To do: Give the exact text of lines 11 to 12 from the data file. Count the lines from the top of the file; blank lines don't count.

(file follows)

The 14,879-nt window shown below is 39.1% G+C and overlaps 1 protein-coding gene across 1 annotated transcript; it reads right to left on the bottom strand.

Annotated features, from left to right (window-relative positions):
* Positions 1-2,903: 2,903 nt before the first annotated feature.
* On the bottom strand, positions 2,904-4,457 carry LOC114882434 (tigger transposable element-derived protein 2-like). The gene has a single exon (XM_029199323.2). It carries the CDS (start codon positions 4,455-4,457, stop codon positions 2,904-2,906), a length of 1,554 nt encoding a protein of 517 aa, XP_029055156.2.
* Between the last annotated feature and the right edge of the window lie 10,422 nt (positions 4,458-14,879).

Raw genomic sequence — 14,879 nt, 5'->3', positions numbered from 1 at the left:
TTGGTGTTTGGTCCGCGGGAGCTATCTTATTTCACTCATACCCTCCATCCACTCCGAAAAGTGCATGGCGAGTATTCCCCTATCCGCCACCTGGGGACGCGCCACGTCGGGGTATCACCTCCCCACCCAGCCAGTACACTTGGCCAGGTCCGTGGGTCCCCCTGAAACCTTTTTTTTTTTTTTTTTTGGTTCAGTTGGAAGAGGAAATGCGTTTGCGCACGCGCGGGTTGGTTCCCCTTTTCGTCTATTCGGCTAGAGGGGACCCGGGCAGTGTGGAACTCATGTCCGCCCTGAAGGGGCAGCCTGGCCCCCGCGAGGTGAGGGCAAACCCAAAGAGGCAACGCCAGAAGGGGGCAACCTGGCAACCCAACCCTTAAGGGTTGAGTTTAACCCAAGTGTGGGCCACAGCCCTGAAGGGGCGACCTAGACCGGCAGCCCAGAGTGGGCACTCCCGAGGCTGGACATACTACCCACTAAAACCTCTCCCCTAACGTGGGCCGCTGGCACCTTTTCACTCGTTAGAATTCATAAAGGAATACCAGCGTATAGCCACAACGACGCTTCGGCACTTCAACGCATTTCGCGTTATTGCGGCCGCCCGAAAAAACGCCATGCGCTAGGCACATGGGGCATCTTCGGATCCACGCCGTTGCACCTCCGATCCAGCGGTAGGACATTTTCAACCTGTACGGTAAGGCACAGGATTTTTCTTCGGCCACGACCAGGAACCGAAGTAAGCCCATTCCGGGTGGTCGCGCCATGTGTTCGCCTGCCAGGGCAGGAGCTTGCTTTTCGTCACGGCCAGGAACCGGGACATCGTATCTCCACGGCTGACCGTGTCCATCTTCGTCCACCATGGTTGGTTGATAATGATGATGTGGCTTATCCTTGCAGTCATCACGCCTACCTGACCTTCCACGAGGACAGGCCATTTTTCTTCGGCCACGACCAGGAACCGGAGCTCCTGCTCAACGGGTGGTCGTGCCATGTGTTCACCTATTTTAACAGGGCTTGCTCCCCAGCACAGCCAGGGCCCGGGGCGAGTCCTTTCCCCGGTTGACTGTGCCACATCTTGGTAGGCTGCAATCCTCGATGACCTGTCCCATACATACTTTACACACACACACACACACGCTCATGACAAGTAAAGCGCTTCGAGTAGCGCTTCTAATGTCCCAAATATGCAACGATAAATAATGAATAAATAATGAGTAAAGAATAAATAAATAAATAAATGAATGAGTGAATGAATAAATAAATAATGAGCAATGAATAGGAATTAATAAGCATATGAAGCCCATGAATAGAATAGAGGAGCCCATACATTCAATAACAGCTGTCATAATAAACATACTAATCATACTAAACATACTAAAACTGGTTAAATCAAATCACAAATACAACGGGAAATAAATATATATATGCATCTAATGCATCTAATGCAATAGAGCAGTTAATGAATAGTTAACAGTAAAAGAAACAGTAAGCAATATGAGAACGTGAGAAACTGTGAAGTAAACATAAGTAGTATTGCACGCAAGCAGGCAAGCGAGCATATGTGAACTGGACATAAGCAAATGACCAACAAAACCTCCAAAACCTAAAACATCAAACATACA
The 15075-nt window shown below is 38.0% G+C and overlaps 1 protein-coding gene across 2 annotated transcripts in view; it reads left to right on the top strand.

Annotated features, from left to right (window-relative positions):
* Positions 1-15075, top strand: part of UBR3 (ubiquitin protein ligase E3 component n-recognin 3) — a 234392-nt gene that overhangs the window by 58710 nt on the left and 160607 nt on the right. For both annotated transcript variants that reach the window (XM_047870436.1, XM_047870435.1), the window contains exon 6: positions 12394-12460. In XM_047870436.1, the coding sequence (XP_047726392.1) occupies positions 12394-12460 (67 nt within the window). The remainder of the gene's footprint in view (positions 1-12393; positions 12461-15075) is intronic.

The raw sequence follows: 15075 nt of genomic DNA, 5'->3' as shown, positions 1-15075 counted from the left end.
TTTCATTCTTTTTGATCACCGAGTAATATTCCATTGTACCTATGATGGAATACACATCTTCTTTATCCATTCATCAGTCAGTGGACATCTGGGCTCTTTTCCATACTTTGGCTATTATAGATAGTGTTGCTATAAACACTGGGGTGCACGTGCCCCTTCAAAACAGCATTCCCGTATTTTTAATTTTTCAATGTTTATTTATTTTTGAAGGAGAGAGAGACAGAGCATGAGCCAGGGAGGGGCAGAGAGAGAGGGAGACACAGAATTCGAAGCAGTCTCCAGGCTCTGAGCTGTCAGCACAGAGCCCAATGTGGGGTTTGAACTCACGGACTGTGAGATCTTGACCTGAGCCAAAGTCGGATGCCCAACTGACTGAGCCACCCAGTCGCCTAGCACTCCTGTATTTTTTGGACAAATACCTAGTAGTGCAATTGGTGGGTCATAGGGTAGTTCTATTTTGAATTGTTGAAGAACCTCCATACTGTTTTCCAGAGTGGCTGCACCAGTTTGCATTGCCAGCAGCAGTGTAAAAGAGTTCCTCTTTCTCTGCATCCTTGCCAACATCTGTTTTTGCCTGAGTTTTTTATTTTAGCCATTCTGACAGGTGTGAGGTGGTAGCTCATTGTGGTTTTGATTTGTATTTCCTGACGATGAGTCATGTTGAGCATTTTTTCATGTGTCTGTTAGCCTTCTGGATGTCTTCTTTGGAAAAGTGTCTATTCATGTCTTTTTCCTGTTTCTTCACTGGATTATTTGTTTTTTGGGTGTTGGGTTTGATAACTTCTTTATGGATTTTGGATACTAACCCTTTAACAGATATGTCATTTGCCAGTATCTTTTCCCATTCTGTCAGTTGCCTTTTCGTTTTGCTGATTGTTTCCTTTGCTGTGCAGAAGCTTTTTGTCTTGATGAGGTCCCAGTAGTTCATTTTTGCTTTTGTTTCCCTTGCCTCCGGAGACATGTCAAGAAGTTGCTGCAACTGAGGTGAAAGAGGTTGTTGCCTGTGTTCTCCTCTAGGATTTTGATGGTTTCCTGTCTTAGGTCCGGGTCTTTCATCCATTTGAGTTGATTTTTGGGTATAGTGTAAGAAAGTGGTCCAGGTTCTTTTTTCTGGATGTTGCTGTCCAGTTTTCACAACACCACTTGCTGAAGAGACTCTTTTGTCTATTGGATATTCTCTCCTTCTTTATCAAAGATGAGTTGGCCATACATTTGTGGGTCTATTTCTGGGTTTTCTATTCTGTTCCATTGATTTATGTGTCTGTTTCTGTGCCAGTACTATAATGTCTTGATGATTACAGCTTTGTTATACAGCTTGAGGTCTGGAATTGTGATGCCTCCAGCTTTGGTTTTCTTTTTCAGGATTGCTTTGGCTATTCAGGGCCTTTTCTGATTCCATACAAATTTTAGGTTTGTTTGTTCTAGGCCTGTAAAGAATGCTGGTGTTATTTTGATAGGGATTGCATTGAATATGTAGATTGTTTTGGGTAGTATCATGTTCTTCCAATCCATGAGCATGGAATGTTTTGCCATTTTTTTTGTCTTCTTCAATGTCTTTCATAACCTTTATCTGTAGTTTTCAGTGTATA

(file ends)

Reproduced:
The raw sequence follows: 15075 nt of genomic DNA, 5'->3' as shown, positions 1-15075 counted from the left end.
TTTCATTCTTTTTGATCACCGAGTAATATTCCATTGTACCTATGATGGAATACACATCTTCTTTATCCATTCATCAGTCAGTGGACATCTGGGCTCTTTTCCATACTTTGGCTATTATAGATAGTGTTGCTATAAACACTGGGGTGCACGTGCCCCTTCAAAACAGCATTCCCGTATTTTTAATTTTTCAATGTTTATTTATTTTTGAAGGAGAGAGAGACAGAGCATGAGCCAGGGAGGGGCAGAGAGAGAGGGAGACACAGAATTCGAAGCAGTCTCCAGGCTCTGAGCTGTCAGCACAGAGCCCAATGTGGGGTTTGAACTCACGGACTGTGAGATCTTGACCTGAGCCAAAGTCGGATGCCCAACTGACTGAGCCACCCAGTCGCCTAGCACTCCTGTATTTTTTGGACAAATACCTAGTAGTGCAATTGGTGGGTCATAGGGTAGTTCTATTTTGAATTGTTGAAGAACCTCCATACTGTTTTCCAGAGTGGCTGCACCAGTTTGCATTGCCAGCAGCAGTGTAAAAGAGTTCCTCTTTCTCTGCATCCTTGCCAACATCTGTTTTTGCCTGAGTTTTTTATTTTAGCCATTCTGACAGGTGTGAGGTGGTAGCTCATTGTGGTTTTGATTTGTATTTCCTGACGATGAGTCATGTTGAGCATTTTTTCATGTGTCTGTTAGCCTTCTGGATGTCTTCTTTGGAAAAGTGTCTATTCATGTCTTTTTCCTGTTTCTTCACTGGATTATTTGTTTTTTGGGTGTTGGGTTTGATAACTTCTTTATGGATTTTGGATACTAACCCTTTAACAGATATGTCATTTGCCAGTATCTTTTCCCATTCTGTCAGTTGCCTTTTCGTTTTGCTGATTGTTTCCTTTGCTGTGCAGAAGCTTTTTGTCTTGATGAGGTCCCAGTAGTTCATTTTTGCTTTTGTTTCCCTTGCCTCCGGAGACATGTCAAGAAGTTGCTGCAACTGAGGTGAAAGAGGTTGTTGCCTGTGTTCTCCTCTAGGATTTTGATGGTTTCCTGTCTTAGGTCCGGGTCTTTCATCCATTTGAGTTGATTTTTGGGTATAGTGTAAGAAAGTGGTCCAGGTTCTTTTTTCTGGATGTTGCTGTCCAGTTTTCACAACACCACTTGCTGAAGAGACTCTTTTGTCTATTGGATATTCTCTCCTTCTTTATCAAAGATGAGTTGGCCATACATTTGTGGGTCTATTTCTGGGTTTTCTATTCTGTTCCATTGATTTATGTGTCTGTTTCTGTGCCAGTACTATAATGTCTTGATGATTACAGCTTTGTTATACAGCTTGAGGTCTGGAATTGTGATGCCTCCAGCTTTGGTTTTCTTTTTCAGGATTGCTTTGGCTATTCAGGGCCTTTTCTGATTCCATACAAATTTTAGGTTTGTTTGTTCTAGGCCTGTAAAGAATGCTGGTGTTATTTTGATAGGGATTGCATTGAATATGTAGATTGTTTTGGGTAGTATCATGTTCTTCCAATCCATGAGCATGGAATGTTTTGCCATTTTTTTTGTCTTCTTCAATGTCTTTCATAACCTTTATCTGTAGTTTTCAGTGTATA